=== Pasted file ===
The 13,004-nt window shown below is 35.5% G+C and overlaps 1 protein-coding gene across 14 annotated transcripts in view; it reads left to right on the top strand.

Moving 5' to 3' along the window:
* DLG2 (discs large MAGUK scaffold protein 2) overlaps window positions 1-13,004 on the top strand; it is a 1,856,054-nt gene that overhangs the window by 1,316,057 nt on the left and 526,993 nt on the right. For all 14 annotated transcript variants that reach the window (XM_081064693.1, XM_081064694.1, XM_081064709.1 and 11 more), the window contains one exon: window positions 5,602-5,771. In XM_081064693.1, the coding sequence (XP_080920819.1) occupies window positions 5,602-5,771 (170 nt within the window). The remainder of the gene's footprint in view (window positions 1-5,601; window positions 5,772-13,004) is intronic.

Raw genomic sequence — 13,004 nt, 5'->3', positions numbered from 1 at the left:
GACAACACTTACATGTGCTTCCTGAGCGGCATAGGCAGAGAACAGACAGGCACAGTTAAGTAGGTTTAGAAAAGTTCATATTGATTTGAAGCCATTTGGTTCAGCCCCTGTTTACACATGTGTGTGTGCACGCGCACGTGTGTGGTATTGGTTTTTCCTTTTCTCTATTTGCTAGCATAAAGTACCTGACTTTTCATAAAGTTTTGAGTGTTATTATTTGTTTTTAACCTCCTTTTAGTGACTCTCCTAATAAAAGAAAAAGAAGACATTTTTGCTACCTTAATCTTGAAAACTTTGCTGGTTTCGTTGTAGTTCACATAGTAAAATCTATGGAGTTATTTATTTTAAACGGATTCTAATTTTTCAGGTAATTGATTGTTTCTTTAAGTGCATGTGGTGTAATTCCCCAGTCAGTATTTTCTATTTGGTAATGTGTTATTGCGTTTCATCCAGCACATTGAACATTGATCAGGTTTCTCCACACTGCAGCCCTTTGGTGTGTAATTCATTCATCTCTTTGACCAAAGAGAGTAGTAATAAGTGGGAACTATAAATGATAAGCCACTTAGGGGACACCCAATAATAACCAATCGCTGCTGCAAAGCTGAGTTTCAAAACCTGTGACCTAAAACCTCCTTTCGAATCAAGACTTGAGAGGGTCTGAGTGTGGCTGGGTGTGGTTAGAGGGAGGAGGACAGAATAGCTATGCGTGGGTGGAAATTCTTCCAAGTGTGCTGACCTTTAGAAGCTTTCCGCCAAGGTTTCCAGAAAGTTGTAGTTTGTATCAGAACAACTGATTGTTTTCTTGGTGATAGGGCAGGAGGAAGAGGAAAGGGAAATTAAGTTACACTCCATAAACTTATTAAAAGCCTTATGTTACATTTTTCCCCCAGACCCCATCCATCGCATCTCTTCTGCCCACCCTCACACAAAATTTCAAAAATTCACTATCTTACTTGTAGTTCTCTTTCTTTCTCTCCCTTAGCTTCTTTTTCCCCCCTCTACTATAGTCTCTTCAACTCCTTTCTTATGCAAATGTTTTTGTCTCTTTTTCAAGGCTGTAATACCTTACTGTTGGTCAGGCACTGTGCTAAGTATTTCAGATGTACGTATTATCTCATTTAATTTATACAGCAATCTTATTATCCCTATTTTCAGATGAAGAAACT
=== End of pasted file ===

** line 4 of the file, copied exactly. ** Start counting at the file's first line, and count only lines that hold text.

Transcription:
Raw genomic sequence — 13,004 nt, 5'->3', positions numbered from 1 at the left: